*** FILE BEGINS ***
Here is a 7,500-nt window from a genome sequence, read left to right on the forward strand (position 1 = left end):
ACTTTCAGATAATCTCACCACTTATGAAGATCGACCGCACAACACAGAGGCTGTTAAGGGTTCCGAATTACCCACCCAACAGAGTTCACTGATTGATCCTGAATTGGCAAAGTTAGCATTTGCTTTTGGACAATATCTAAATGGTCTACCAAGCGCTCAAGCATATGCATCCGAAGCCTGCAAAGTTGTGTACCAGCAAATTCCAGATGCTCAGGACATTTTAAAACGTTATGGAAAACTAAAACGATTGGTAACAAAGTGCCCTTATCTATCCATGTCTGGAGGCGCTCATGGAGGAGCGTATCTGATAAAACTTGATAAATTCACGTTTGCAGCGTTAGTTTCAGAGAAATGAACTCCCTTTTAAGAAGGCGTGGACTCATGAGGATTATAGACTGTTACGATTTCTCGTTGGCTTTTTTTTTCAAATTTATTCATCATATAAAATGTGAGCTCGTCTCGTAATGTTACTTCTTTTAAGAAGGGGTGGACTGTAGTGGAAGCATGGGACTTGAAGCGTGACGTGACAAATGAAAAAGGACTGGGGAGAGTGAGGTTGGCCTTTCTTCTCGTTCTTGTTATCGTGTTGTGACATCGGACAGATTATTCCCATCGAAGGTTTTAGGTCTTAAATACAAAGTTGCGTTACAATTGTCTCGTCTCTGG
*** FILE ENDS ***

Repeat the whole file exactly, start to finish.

Here is a 7,500-nt window from a genome sequence, read left to right on the forward strand (position 1 = left end):
ACTTTCAGATAATCTCACCACTTATGAAGATCGACCGCACAACACAGAGGCTGTTAAGGGTTCCGAATTACCCACCCAACAGAGTTCACTGATTGATCCTGAATTGGCAAAGTTAGCATTTGCTTTTGGACAATATCTAAATGGTCTACCAAGCGCTCAAGCATATGCATCCGAAGCCTGCAAAGTTGTGTACCAGCAAATTCCAGATGCTCAGGACATTTTAAAACGTTATGGAAAACTAAAACGATTGGTAACAAAGTGCCCTTATCTATCCATGTCTGGAGGCGCTCATGGAGGAGCGTATCTGATAAAACTTGATAAATTCACGTTTGCAGCGTTAGTTTCAGAGAAATGAACTCCCTTTTAAGAAGGCGTGGACTCATGAGGATTATAGACTGTTACGATTTCTCGTTGGCTTTTTTTTTCAAATTTATTCATCATATAAAATGTGAGCTCGTCTCGTAATGTTACTTCTTTTAAGAAGGGGTGGACTGTAGTGGAAGCATGGGACTTGAAGCGTGACGTGACAAATGAAAAAGGACTGGGGAGAGTGAGGTTGGCCTTTCTTCTCGTTCTTGTTATCGTGTTGTGACATCGGACAGATTATTCCCATCGAAGGTTTTAGGTCTTAAATACAAAGTTGCGTTACAATTGTCTCGTCTCTGG